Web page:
This means that the capacity for deep work is limited, and by the evening you’re beyond your capacity to do something meaningful. It’s better to rest and put off what you’re doing, because the next day you will be in a position to care about it, indeed, deeply.
- Once your workday shuts down, you can’t allow any sort of professional work into your attention span.
- Once you are ready to shut down, you have to support it with a shutdown ritual at the end of the workday to avoid the Zeigarnik effect.
Rule 2 - Embrace Boredom
Have you checked your phone? Of course you have. This is the digital era, everyone is connected and constantly on their phones all day. A ridiculous era, I must say.
If you’ve ever been to London, I recommend that you go to a museum. The one you like the most, because they’re all free. If you go to the National Gallery, where you can contemplate van Eyck’s The Arnolfini portrait or van Gogh’s Sunflowers, do acknowledge the people around you at the precise moment that you turn your head into those paintings. Chances are, there’s going to be someone taking out their camera or smartphone, taking a picture of the painting, and rushing onto the next one. This guy might be even you!
The problem with that approach is, you don’t get to enjoy it. You’re probably not going to look at that picture ever again (perhaps it took you a couple of seconds to post it on your feed), so in that case you have wasted your time there. Even worse: research by Clifford Nass reveals that constant attention switching online has a negative effect on your brain, as he summarised in an interview.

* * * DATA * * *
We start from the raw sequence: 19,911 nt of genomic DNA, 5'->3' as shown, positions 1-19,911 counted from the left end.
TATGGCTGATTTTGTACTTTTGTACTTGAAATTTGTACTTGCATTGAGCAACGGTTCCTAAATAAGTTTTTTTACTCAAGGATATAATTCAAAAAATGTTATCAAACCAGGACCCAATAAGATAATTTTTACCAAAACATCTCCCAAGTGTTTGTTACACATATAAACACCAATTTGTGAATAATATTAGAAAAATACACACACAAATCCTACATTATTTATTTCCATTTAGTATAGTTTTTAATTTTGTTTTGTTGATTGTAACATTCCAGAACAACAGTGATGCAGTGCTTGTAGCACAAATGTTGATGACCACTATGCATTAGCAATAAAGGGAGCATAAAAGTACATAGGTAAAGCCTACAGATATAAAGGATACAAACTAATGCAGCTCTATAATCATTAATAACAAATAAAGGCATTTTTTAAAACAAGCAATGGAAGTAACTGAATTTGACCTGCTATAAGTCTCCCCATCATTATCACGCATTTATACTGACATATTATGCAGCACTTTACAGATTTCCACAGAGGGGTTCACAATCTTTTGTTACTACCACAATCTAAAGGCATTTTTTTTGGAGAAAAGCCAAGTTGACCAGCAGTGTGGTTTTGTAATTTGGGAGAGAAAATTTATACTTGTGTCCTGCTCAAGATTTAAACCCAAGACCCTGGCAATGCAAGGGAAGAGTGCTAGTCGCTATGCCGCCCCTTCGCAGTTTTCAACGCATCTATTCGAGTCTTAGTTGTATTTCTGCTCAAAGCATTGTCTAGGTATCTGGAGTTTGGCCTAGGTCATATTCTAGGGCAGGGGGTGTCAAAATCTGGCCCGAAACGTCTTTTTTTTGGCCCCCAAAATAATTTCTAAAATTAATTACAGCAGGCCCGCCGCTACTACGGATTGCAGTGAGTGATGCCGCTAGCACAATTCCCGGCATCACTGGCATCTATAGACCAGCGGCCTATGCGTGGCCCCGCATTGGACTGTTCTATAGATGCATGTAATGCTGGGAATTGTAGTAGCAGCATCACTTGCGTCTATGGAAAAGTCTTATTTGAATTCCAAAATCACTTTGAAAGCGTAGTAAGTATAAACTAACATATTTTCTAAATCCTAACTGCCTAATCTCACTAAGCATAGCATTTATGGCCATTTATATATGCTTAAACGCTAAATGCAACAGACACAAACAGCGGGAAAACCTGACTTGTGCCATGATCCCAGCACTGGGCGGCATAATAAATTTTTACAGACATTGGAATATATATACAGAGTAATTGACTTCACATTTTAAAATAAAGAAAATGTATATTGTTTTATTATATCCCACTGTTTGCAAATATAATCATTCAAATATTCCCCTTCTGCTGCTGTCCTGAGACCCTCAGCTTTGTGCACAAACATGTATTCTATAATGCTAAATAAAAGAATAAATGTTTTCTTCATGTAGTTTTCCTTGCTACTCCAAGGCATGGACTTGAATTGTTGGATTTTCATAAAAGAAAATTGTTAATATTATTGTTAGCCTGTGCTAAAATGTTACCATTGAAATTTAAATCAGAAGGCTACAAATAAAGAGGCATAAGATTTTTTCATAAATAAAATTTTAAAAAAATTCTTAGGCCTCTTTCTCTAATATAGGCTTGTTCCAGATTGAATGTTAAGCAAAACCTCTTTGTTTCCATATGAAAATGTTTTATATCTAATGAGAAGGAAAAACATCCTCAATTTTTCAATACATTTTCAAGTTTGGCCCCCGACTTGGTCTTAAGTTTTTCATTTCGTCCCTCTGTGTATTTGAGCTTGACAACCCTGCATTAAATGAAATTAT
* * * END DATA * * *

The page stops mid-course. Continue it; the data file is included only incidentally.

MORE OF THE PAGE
People who multitask all the time can’t filter out irrelevancy. They can’t manage working memory. they’re chronically distracted.
– Clifford Nass
This leads to something that makes perfect sense: concentrating, like a muscle, must be trained. If you’re one of those people who say “when I really have to concentrate, I turn off everything and I am laser-focused”, well, you’re wrong.
Once you’re wired for distractions, you crave it. There is no use for Internet sabbath, where breaks from electronic devices are periodically followed, in the same fashion that the Sabbath in the Hebrew Bible induces a period of quiet and reflection.
Instead of planning for occasional breaks from distractions so you can focus, why not scheduling occasional breaks to give in to distraction? The constant switching from distraction to focus is what Nass found to be bad for your brain, so you need to teach your mind how to tolerate boredom. On a personal note, the Pomodoro technique is what works best for me: small blocks of 25 minutes that are spaced out by 5 minutes off. This technique allows you to consistently train your mind to obey your will, and do without checking your mobile.
And there is no better motivator than having little time. Artificially give yourself hard deadlines, not for the sake of speed, but for you to remove any ounce of distraction and focus completely on what you’re doing.
At this point, there should be only one possible way to get the deep task on time: working with great intensity.
I’m a fan of walking to work. I’ve been lucky enough to do it during my time in London. The first time, I was working in the Hays Galleria, which is next to London Bridge and looking at the river Thames. My commute implied crossing Tower Bridge daily, it was delightful. The second time, I had to walk across the Square Mile, starting at the Gherkin, passing under the Cheesegrater, then Bank, St Paul’s cathedral, and finally the Old Bailey. Every single day. I loved it, and thus I spent a lot of time on my feet back then.
It also allowed me to think about my own things. There’s something spiritual in walking rather than just waiting for the bus and being driven to work. There’s time to reorganise your thoughts, and clear your mind, in a way that is not possible if you stand still.